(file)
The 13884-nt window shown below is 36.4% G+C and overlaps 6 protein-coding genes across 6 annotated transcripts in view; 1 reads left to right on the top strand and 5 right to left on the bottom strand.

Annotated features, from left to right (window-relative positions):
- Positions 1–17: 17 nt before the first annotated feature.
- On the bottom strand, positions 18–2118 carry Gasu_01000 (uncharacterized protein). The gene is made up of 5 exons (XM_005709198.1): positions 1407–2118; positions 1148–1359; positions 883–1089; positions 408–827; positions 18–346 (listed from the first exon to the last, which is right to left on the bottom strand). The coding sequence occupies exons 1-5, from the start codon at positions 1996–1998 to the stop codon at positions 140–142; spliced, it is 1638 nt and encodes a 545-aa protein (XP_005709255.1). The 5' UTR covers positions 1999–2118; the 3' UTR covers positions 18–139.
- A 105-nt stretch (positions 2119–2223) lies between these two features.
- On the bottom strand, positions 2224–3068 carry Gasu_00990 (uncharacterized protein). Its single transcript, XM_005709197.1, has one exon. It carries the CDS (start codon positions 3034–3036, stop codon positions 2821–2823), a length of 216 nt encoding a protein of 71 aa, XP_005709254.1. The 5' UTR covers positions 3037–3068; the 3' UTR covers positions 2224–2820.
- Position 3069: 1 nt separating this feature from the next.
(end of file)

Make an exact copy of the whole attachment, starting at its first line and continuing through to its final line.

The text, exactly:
The 13884-nt window shown below is 36.4% G+C and overlaps 6 protein-coding genes across 6 annotated transcripts in view; 1 reads left to right on the top strand and 5 right to left on the bottom strand.

Annotated features, from left to right (window-relative positions):
- Positions 1–17: 17 nt before the first annotated feature.
- On the bottom strand, positions 18–2118 carry Gasu_01000 (uncharacterized protein). The gene is made up of 5 exons (XM_005709198.1): positions 1407–2118; positions 1148–1359; positions 883–1089; positions 408–827; positions 18–346 (listed from the first exon to the last, which is right to left on the bottom strand). The coding sequence occupies exons 1-5, from the start codon at positions 1996–1998 to the stop codon at positions 140–142; spliced, it is 1638 nt and encodes a 545-aa protein (XP_005709255.1). The 5' UTR covers positions 1999–2118; the 3' UTR covers positions 18–139.
- A 105-nt stretch (positions 2119–2223) lies between these two features.
- On the bottom strand, positions 2224–3068 carry Gasu_00990 (uncharacterized protein). Its single transcript, XM_005709197.1, has one exon. It carries the CDS (start codon positions 3034–3036, stop codon positions 2821–2823), a length of 216 nt encoding a protein of 71 aa, XP_005709254.1. The 5' UTR covers positions 3037–3068; the 3' UTR covers positions 2224–2820.
- Position 3069: 1 nt separating this feature from the next.